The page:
To pro­mote this, the front of the mu­seum bears a large awning with the most recog­nis­able pho­to­graph of the mas­ter de­signer look­ing out across to Kelvin Hall ex­hi­bi­tion cen­tre. Taken when he was in his mid-20s, the photo shows Mack­in­tosh un­smil­ing, though his eyes hint at gen­tle amuse­ment.

In­side, the ex­hi­bi­tion at Kelv­in­grove Art Gallery and Mu­seum leads you through Mack­in­tosh’s artis­tic pro­cesses – from draughts­man to artist, to in­te­rior de­signer to ar­chi­tect and then through to his fi­nal days, when he re­turned to his first love of paint­ing in Eng­land and France. Mack­in­tosh may have spent the sec­ond half of his life abroad, but he was never as suc­cess­ful as he was in his home­town. Still, he hardly seemed to make it easy for him­self – buck­ing against pop­u­lar Greek and Amer­i­can Art Deco in­flu­ences, along with a few other de­sign­ers, he pi­o­neered what be­came known as the Glas­gow Style.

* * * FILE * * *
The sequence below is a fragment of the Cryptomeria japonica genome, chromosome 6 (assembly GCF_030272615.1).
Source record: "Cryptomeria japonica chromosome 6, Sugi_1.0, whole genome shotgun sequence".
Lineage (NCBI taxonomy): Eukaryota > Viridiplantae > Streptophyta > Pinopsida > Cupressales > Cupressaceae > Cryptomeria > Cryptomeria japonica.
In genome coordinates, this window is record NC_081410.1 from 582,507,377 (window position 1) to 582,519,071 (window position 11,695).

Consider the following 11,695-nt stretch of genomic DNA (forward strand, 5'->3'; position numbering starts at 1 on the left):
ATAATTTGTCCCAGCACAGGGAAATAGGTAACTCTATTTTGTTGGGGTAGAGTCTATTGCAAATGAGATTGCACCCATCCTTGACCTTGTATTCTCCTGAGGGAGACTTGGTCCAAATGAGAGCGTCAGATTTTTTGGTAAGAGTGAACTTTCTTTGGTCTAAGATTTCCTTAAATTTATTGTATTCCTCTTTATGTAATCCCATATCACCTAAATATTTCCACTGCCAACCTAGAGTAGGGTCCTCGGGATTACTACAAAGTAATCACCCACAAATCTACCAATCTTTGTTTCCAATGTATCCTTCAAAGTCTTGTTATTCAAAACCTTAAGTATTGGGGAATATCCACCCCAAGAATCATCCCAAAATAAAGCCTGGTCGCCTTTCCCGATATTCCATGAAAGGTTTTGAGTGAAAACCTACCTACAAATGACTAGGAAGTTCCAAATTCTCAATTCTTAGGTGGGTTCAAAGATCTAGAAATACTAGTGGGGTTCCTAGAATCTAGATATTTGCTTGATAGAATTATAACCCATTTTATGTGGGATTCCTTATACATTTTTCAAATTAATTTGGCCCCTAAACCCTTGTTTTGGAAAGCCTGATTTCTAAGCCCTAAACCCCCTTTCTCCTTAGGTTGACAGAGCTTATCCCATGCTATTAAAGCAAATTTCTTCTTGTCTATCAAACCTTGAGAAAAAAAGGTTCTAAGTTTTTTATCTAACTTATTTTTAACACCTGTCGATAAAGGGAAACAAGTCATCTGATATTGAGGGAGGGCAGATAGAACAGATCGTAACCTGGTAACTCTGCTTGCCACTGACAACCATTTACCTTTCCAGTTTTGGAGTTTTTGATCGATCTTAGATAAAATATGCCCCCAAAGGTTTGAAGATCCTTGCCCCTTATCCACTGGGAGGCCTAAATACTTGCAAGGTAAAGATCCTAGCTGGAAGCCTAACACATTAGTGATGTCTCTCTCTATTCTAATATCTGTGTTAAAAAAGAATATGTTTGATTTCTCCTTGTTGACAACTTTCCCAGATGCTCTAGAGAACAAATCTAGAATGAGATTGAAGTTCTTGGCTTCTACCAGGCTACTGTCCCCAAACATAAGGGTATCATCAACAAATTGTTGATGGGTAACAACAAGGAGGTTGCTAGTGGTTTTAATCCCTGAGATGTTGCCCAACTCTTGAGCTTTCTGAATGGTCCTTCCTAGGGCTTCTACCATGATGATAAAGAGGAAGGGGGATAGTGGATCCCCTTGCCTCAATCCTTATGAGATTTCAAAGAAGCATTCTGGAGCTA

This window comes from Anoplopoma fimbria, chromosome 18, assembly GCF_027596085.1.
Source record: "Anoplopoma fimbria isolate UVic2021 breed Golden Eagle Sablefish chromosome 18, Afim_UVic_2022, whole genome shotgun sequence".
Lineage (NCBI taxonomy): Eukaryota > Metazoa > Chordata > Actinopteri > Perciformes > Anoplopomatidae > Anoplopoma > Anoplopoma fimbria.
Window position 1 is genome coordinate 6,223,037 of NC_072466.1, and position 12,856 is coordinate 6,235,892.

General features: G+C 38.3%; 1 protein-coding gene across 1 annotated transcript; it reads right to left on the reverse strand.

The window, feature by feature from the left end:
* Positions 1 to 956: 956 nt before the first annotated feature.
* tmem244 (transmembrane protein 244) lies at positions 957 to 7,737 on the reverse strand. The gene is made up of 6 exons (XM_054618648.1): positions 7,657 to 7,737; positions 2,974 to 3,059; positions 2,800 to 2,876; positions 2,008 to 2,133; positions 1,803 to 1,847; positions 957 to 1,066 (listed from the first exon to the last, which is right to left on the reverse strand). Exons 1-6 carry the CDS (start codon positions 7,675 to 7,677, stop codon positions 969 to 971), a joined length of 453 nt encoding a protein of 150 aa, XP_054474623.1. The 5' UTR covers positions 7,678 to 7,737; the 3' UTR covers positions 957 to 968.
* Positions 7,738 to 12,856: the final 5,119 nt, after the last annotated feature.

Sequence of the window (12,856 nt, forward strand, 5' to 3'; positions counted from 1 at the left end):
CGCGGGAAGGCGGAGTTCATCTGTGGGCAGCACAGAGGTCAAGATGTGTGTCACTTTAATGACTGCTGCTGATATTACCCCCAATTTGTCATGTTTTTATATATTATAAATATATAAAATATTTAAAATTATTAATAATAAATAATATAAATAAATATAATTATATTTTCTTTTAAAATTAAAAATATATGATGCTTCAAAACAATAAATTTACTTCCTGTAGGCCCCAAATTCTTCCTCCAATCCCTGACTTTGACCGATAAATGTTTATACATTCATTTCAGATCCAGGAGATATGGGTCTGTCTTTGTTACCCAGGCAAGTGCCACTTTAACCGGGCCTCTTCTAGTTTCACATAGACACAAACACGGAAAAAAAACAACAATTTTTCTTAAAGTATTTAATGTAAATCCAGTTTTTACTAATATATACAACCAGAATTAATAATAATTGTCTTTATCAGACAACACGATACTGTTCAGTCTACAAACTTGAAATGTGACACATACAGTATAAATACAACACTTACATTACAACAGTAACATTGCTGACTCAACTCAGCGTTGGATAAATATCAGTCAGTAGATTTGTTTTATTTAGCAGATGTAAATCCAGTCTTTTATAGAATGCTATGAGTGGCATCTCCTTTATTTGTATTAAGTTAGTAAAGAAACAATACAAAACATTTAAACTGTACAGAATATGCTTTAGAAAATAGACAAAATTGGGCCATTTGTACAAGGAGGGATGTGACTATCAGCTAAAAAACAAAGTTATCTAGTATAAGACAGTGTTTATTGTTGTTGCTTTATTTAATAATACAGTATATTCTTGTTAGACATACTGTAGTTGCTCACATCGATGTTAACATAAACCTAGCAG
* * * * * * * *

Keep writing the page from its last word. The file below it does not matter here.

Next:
The de­signer and ar­chi­tect was in­spired by other artis­tic move­ments, no­tably those of Ja­pan, which re­luc­tantly opened to the world in 1853 af­ter a self-im­posed ex­ile of more than two cen­turies. The art­work that ar­rived on slow ships in the fol­low­ing years must have ap­peared to artists like the young Mack­in­tosh as though it had been sent from an­other planet. The sim­plic­ity of those de­signs, the fo­cus on na­ture, the elon­gated fig­ures – all of these char­ac­ter­is­tics and the fluid, or­ganic shapes of the Art Nou­veau move­ment found their way into Mack­in­tosh’s work.